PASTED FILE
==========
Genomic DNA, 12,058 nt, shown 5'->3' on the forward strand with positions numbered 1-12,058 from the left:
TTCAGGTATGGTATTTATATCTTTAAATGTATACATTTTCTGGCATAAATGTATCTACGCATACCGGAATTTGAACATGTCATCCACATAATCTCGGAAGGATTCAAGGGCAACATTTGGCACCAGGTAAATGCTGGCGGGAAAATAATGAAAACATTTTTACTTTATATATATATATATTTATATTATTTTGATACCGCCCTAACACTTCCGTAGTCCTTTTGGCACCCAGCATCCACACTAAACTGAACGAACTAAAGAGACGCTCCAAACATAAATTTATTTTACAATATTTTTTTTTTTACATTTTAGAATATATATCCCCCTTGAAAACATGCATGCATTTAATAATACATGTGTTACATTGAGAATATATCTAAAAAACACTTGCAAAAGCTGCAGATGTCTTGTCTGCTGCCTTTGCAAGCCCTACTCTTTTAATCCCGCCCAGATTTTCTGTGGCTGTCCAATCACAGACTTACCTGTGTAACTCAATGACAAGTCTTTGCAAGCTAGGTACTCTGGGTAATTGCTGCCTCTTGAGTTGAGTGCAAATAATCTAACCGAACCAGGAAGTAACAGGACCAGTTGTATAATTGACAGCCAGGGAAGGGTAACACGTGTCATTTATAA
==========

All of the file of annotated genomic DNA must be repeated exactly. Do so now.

Genomic DNA, 12,058 nt, shown 5'->3' on the forward strand with positions numbered 1-12,058 from the left:
TTCAGGTATGGTATTTATATCTTTAAATGTATACATTTTCTGGCATAAATGTATCTACGCATACCGGAATTTGAACATGTCATCCACATAATCTCGGAAGGATTCAAGGGCAACATTTGGCACCAGGTAAATGCTGGCGGGAAAATAATGAAAACATTTTTACTTTATATATATATATATTTATATTATTTTGATACCGCCCTAACACTTCCGTAGTCCTTTTGGCACCCAGCATCCACACTAAACTGAACGAACTAAAGAGACGCTCCAAACATAAATTTATTTTACAATATTTTTTTTTTTACATTTTAGAATATATATCCCCCTTGAAAACATGCATGCATTTAATAATACATGTGTTACATTGAGAATATATCTAAAAAACACTTGCAAAAGCTGCAGATGTCTTGTCTGCTGCCTTTGCAAGCCCTACTCTTTTAATCCCGCCCAGATTTTCTGTGGCTGTCCAATCACAGACTTACCTGTGTAACTCAATGACAAGTCTTTGCAAGCTAGGTACTCTGGGTAATTGCTGCCTCTTGAGTTGAGTGCAAATAATCTAACCGAACCAGGAAGTAACAGGACCAGTTGTATAATTGACAGCCAGGGAAGGGTAACACGTGTCATTTATAA